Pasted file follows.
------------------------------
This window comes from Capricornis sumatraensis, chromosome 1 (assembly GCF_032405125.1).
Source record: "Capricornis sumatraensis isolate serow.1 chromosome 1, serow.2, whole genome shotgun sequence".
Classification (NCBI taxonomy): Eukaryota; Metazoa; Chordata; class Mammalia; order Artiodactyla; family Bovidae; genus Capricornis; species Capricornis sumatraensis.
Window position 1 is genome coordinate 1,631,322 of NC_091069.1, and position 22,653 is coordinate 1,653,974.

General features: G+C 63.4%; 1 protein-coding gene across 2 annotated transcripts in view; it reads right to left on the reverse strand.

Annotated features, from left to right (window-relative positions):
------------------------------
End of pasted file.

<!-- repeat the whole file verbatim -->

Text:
This window comes from Capricornis sumatraensis, chromosome 1 (assembly GCF_032405125.1).
Source record: "Capricornis sumatraensis isolate serow.1 chromosome 1, serow.2, whole genome shotgun sequence".
Classification (NCBI taxonomy): Eukaryota; Metazoa; Chordata; class Mammalia; order Artiodactyla; family Bovidae; genus Capricornis; species Capricornis sumatraensis.
Window position 1 is genome coordinate 1,631,322 of NC_091069.1, and position 22,653 is coordinate 1,653,974.

General features: G+C 63.4%; 1 protein-coding gene across 2 annotated transcripts in view; it reads right to left on the reverse strand.

Annotated features, from left to right (window-relative positions):